Update: Florida's bear hunt has ended Sunday evening after the director of the Florida Fish and Wildlife Conservation Commission, Nick Wiley, said nearly the maximum allowed
Yesterday, 207 bears were killed in the first day of Florida's 2015 bear hunt.
Two of four "bear management units" — regions where bears are allowed to be killed — were closed, since the number of bears killed in those areas had reached the "harvest quota" (i.e., maximum) set by the Florida Fish and Wildlife Conservation Commission. Ninety-nine bears were killed in the Central BMU (where the quota was 100) and 81 in the East Panhandle (where the quota was less than half that — 40).
FWC spokeswoman Tammy Sapp wrote in a media update that "the harvest success in the East Panhandle BMU, while higher than expectations, is an indicator of the region’s increasing bear population."
Activists with the group Speak Up Wekiva asked the FWC in the evening to stop the hunt "in order to avoid irreversible damage to the species," but at 9 p.m., the FWC announced that the hunt would continue in the North BMU, where only 12 bears were killed yesterday (the quota there is 100) and the South BMU, where 15 had been taken (the quota there is 80).
Hunters have 12 hours from the time of kill to bring the dead bear to a check station, where FWC staff weigh it and take samples of teeth for research.
The FWC set a total harvest quota of 320 bears to be killed; however, hunters are supposed to check only after 9 each night, so hunters will continue to hunt until 30 minutes after sundown tonight regardless of whether the quota is reached earlier in the day. The FWC has acknowledged that more than 320 bears may be killed due to these logistics.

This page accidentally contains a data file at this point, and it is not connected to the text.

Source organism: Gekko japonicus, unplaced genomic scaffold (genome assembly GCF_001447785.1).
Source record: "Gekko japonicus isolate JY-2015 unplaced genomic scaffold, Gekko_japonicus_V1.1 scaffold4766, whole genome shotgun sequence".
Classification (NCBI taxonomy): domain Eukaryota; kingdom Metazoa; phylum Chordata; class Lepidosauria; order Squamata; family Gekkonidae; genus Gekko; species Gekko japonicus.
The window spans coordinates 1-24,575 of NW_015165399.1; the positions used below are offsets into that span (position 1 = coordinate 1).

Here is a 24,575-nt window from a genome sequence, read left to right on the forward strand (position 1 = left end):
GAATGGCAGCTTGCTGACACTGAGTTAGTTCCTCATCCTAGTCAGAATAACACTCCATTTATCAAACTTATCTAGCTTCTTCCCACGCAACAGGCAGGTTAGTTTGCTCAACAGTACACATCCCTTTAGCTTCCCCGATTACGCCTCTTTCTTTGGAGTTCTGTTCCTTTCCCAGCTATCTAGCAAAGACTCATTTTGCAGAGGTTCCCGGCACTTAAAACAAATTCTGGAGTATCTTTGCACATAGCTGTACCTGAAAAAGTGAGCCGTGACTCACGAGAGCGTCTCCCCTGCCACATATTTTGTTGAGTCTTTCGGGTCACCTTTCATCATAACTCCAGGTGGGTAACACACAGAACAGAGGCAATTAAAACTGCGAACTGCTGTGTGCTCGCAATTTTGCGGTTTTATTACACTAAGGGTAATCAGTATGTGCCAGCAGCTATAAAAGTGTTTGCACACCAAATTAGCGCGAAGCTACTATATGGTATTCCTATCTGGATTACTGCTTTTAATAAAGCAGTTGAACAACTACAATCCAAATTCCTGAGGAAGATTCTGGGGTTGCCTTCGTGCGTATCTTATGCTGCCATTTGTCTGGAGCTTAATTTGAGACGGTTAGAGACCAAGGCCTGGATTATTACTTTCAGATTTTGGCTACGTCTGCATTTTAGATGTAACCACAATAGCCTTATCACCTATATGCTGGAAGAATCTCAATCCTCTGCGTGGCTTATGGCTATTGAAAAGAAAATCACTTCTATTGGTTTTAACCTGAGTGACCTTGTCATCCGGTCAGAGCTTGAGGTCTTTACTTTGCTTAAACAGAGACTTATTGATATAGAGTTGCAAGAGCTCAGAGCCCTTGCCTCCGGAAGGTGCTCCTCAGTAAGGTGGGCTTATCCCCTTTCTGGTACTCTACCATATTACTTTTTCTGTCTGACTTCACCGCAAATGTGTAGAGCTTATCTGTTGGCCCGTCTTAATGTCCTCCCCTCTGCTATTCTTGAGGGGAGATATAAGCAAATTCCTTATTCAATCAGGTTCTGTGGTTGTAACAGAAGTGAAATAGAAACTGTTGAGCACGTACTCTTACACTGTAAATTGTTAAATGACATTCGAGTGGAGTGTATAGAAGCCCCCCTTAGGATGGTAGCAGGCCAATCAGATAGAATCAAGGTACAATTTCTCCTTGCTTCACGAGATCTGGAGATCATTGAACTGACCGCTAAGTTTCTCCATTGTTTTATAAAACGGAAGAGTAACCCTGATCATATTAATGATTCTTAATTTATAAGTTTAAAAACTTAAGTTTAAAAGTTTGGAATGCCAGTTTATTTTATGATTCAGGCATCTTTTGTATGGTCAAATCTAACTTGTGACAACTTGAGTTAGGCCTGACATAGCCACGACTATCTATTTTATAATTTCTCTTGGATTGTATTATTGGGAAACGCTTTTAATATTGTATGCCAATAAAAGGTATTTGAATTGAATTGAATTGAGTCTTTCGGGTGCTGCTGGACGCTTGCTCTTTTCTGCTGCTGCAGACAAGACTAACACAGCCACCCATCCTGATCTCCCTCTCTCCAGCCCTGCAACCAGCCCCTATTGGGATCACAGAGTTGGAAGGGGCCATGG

The state sold a total of 3,778 permits to hunt bears — more than the estimated 3,200 bears in the state. Bear permit sales totaled more than $376,900, and the FWC said that "plans call for using that to help fund abatement of human/bear conflicts through comprehensive waste management efforts in Florida."
Some activists were concerned that lactating bears had been killed and brought to check stations, meaning their babies had been orphaned; however, the FWC has said that the hunt was timed so that cubs would be nine months old and could survive. (As we explained in this week's cover story, cubs typically leave their mothers when they are more than a year old.)
Robert Ruderman, of the group Animal Hero Kids, said, "The Florida black bear hunt is a well-calculated, thinly disguised power play by right-wing Governor Rick Scott and his faithful servants on the FWC Commission at the behest of powerful special interests; namely, the gun and hunting industries and lobbies, influential land developers, and wealthy trophy hunters."
Hunters, meanwhile, were upset that two bear-hunting areas had been closed; they had paid for permits that guaranteed a minimum of two days of hunting. A person named Ryan Fitzgerald posted a copy of a receipt on the FWC's hunting Facebook page, HuntFlorida. Some hunters said they deserved refunds.
Here are some photos and video from the hunt yesterday:
Tyler Murray posted a video of killing a bear on YouTube, where he wrote that the bear "came straight to us" after being shot:
A receipt from a hunting license:
Hunters were allowed to "field dress" the bear — i.e., remove its internal organs, in the field.
We Believe Local Journalism is Critical to the Life of a City
Engaging with our readers is essential to New Times Broward-Palm Beach's mission. Make a financial contribution or sign up for a newsletter, and help us keep telling South Florida's stories with no paywalls.
Support Our Journalism
Activists monitored the hunt, and FWC staff checked in bears: